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Niche Arab Dessert Hits Mainstream American Supermarkets

posted on: Jul 17, 2019

By: Blanche Shaheen/Arab America Contributing Writer

Ask any Palestinian, Lebanese, Jordanian or any Arab for that matter what their favorite dessert is, and they will most likely say without hesitation “Kanafeh!” Most people in the western world might scratch their heads and say..”huh, what is it?” Kanafeh is a legendary dessert with a cult-like following–any middle eastern person will line up eagerly if they spot that large orange disk of buttery phyllo dough goodness atop the sweet and stretchy white cheese underneath:

The topping can consist of either crispy shredded phyllo, otherwise known as “Kataifi”  or a finer semolina dough, which has a softer and more buttery texture. The kanafeh is then doused with simple syrup and dusted with chopped pistachios. Many Arabs think kanafeh is their little exclusive secret, with at least one person in the family that has mastered the art of perfecting this over 500-year-old dessert. The word Kanafeh comes from the Arabic word “Kanaf” which means to “shelter.” Funny translation, as there is no place I would rather be than sheltered under a massive tent of kanafe if the world comes to an end. 

While many argue about the origins of kanafeh, Nablus Palestine reigns as the creator of the most popular variation, with the trademark orange dough crowning the renowned Nabulsi cheese. Nabulsi cheese is a sheep’s or goat’s milk cheese gathered from the hills of Nablus, where these grass-fed animals roam. The cheese is mildly sweet and has a  texture reminiscent of creamy Italian burrata. Another variation of kanafeh uses “qushta,” or clotted cream, which has an almost custard-like texture. Nablus bakers were also the first to use the brilliant and distinctive orange dye in the dough. A perfect kanafeh is usually gooey on the inside and crunchy on the outside. To stake their claim as the kings of kanafeh, 170 Nabulsi bakers broke the record for the largest kanafeh in the world, weighing in at almost 3000 pounds, measuring 246 feet long!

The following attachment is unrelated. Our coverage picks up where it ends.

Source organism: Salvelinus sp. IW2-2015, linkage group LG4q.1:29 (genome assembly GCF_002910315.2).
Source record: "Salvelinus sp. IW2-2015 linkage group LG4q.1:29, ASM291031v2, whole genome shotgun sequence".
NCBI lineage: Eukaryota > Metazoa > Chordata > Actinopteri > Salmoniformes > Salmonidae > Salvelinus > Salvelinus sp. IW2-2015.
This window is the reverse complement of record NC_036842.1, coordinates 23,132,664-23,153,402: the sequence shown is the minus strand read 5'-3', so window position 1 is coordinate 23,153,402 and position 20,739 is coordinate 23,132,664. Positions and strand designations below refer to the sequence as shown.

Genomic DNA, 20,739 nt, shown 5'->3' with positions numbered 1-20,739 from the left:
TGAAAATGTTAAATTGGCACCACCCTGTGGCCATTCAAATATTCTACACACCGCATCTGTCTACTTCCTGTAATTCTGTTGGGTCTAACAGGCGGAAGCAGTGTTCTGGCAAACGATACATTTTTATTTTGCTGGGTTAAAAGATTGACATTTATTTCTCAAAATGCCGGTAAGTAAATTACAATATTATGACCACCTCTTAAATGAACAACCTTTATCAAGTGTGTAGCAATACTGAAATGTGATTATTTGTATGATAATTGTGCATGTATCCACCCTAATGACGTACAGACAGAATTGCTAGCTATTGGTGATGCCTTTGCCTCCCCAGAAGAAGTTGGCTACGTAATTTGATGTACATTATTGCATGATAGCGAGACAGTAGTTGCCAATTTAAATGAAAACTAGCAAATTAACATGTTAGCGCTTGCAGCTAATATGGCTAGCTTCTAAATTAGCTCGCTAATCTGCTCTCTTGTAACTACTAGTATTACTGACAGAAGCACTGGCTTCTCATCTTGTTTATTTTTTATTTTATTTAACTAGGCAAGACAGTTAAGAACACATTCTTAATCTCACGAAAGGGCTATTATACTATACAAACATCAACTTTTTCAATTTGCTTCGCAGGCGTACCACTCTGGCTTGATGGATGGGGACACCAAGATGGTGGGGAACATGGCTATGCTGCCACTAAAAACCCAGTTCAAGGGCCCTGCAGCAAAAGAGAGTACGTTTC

Now, you can imagine my surprise when I saw frozen Kanafeh on the shelves of Trader Joe’s. I thought my eyes were deceiving me, but when I reached out and touched the package I realized that yes, this really does exist! Trader Joe’s doesn’t even seem to know what to do with this culinary oddity, placing the kanafeh on the shelf of frozen appetizers, rather than with the desserts. The spelling is uncommon as well: “kunefe.” Immediately I looked at the ingredients and noticed they used mozzarella and mizithra cheese, which is a sheep’s milk cheese native to Greece. Perhaps the mizithra is a replacement for Nabulsi cheese? There was also no mention of “Palestinian” on the box. This has caused an uproar from Palestinians nationwide, who are decrying this as cultural appropriation.


Now as for the flavor, I give this dessert interpretation a 3 out of 5 stars. Props to Trader Joe’s for using the original Kataifi dough, instead of a cheap substitute like bread crumbs. Another point for the cheese, as the cheese did not turn as rubbery as I thought it would upon baking. However, the cheese was on the salty side. This can be remedied by soaking the cheese overnight in water or using farmer cheese, like the Mexican Queso Fresco, instead of the mozzarella. If TJ’s used the Nabulsi sheep’s milk instead of the mizithra it would catapult this dessert to a whole other level of texture and flavor. The sugar syrup was on point, not too thick and not too watery. The little packet of pistachios was a nice addition but was very sparse.  If you compare this frozen version to the original Palestinian bakery treat, you would notice right away that the Palestinian version would be more rich, creamy, gooey, and sweet. The end result from TJ’s looks like this photo below: 

Would I buy this again? I probably would if I had an intense kanafeh craving, and that is why the folks behind Trader Joe’s are genius. Love them or hate them, they do the deep cultural dive to find niche products that are popular from every corner of the world.

To see my review of their kanafeh, click on the video below:



Blanche Shaheen is a journalist, host of the cooking show called Feast in the Middle East, and soon to be cookbook author. She specializes in Arab cuisine of the Levant and beyond.  You can check out her cooking video tutorials and cultural commentary on growing up Arab American at    Her recipes can also be found at